(This article belongs to the Special Issue Applications of CRISPR Technology in Virology 2018)
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Open AccessReview
Viral Delivery Systems for CRISPR
Viruses 2019, 11(1), 28; https://doi.org/10.3390/v11010028 - 04 Jan 2019
Cited by 3
Abstract
The frontiers of precision medicine have been revolutionized by the development of Clustered Regularly-Interspaced Short Palindromic Repeats (CRISPR)/Cas9 as an editing tool. CRISPR/Cas9 has been used to develop animal models, understand disease mechanisms, and validate treatment targets. In addition, it is regarded as [...] Read more.
The frontiers of precision medicine have been revolutionized by the development of Clustered Regularly-Interspaced Short Palindromic Repeats (CRISPR)/Cas9 as an editing tool. CRISPR/Cas9 has been used to develop animal models, understand disease mechanisms, and validate treatment targets. In addition, it is regarded as an effective tool for genome surgery when combined with viral delivery vectors. In this article, we will explore the various viral mechanisms for delivering CRISPR/Cas9 into tissues and cells, as well as the benefits and drawbacks of each method. We will also review the history and recent development of CRISPR and viral vectors and discuss their applications as a powerful tool in furthering our exploration of disease mechanisms and therapies. Full article
(This article belongs to the Special Issue Applications of CRISPR Technology in Virology 2018)
Open AccessReview
Phage Genetic Engineering Using CRISPR–Cas Systems
Viruses 2018, 10(6), 335; https://doi.org/10.3390/v10060335 - 19 Jun 2018
Cited by 7
Abstract
Since their discovery over a decade ago, the class of prokaryotic immune systems known as CRISPR–Cas have afforded a suite of genetic tools that have revolutionized research in model organisms spanning all domains of life. CRISPR-mediated tools have also emerged for the natural [...] Read more.
Since their discovery over a decade ago, the class of prokaryotic immune systems known as CRISPR–Cas have afforded a suite of genetic tools that have revolutionized research in model organisms spanning all domains of life. CRISPR-mediated tools have also emerged for the natural targets of CRISPR–Cas immunity, the viruses that specifically infect bacteria, or phages. Despite their status as the most abundant biological entities on the planet, the majority of phage genes have unassigned functions. This reality underscores the need for robust genetic tools to study them. Recent reports have demonstrated that CRISPR–Cas systems, specifically the three major types (I, II, and III), can be harnessed to genetically engineer phages that infect diverse hosts. Here, the mechanisms of each of these systems, specific strategies used, and phage editing efficacies will be reviewed. Due to the relatively wide distribution of CRISPR–Cas systems across bacteria and archaea, it is anticipated that these immune systems will provide generally applicable tools that will advance the mechanistic understanding of prokaryotic viruses and accelerate the development of novel technologies based on these ubiquitous organisms. Full article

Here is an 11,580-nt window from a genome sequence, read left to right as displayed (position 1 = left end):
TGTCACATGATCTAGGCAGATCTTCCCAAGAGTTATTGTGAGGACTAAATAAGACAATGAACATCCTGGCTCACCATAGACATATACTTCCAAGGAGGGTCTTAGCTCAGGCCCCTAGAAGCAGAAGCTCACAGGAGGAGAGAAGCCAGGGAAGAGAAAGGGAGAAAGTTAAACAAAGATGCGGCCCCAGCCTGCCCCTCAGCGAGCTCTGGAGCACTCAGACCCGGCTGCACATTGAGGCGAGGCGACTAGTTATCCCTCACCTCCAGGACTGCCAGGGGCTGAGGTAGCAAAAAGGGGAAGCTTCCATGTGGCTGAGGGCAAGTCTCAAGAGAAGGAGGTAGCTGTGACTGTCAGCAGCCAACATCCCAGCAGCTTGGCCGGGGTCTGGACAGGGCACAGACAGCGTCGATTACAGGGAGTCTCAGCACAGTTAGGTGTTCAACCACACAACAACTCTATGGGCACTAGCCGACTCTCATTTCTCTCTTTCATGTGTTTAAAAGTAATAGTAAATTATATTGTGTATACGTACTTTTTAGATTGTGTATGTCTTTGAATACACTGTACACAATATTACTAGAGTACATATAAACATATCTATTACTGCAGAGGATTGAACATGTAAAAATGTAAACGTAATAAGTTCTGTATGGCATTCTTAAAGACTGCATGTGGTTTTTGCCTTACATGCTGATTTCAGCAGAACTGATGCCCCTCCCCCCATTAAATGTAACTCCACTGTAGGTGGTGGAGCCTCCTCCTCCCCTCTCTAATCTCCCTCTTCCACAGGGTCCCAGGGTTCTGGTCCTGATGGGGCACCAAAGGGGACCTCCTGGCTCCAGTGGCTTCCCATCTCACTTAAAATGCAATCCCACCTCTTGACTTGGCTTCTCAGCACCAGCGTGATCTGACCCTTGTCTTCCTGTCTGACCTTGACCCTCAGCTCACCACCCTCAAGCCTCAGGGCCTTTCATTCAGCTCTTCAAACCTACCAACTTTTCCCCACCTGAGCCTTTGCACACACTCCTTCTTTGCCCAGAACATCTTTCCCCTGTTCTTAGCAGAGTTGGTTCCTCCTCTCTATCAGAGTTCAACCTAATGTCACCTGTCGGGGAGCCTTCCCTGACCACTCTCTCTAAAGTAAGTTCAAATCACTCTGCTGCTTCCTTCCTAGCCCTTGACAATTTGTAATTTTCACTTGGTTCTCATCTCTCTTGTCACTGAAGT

(This article belongs to the Special Issue Applications of CRISPR Technology in Virology 2018)
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Open AccessReview
Potential Application of the CRISPR/Cas9 System against Herpesvirus Infections
Viruses 2018, 10(6), 291; https://doi.org/10.3390/v10060291 - 29 May 2018
Cited by 11
Abstract
The CRISPR/Cas9 system has been applied in the genome editing and disruption of latent infections for herpesviruses such as the herpes simplex virus, Epstein–Barr virus, cytomegalovirus, and Kaposi’s sarcoma-associated herpesvirus. CRISPR/Cas9-directed mutagenesis can introduce similar types of mutations to the viral genome as [...] Read more.
The CRISPR/Cas9 system has been applied in the genome editing and disruption of latent infections for herpesviruses such as the herpes simplex virus, Epstein–Barr virus, cytomegalovirus, and Kaposi’s sarcoma-associated herpesvirus. CRISPR/Cas9-directed mutagenesis can introduce similar types of mutations to the viral genome as can bacterial artificial chromosome recombination engineering, which maintains and reconstitutes the viral genome successfully. The cleavage mediated by CRISPR/Cas9 enables the manipulation of disease-associated viral strains with unprecedented efficiency and precision. Additionally, current therapies for herpesvirus productive and latent infections are limited in efficacy and cannot eradicate viruses. CRISPR/Cas9 is potentially adapted for antiviral treatment by specifically targeting viral genomes during latent infections. This review, which focuses on recently published progress, suggests that the CRISPR/Cas9 system is not only a useful tool for basic virology research, but also a promising strategy for the control and prevention of herpesvirus latent infections. Full article
(This article belongs to the Special Issue Applications of CRISPR Technology in Virology 2018)
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Open AccessReview
Rapid CRISPR/Cas9-Mediated Cloning of Full-Length Epstein-Barr Virus Genomes from Latently Infected Cells
Viruses 2018, 10(4), 171; https://doi.org/10.3390/v10040171 - 03 Apr 2018
Cited by 2
Abstract
Herpesviruses have relatively large DNA genomes of more than 150 kb that are difficult to clone and sequence. Bacterial artificial chromosome (BAC) cloning of herpesvirus genomes is a powerful technique that greatly facilitates whole viral genome sequencing as well as functional characterization of [...] Read more.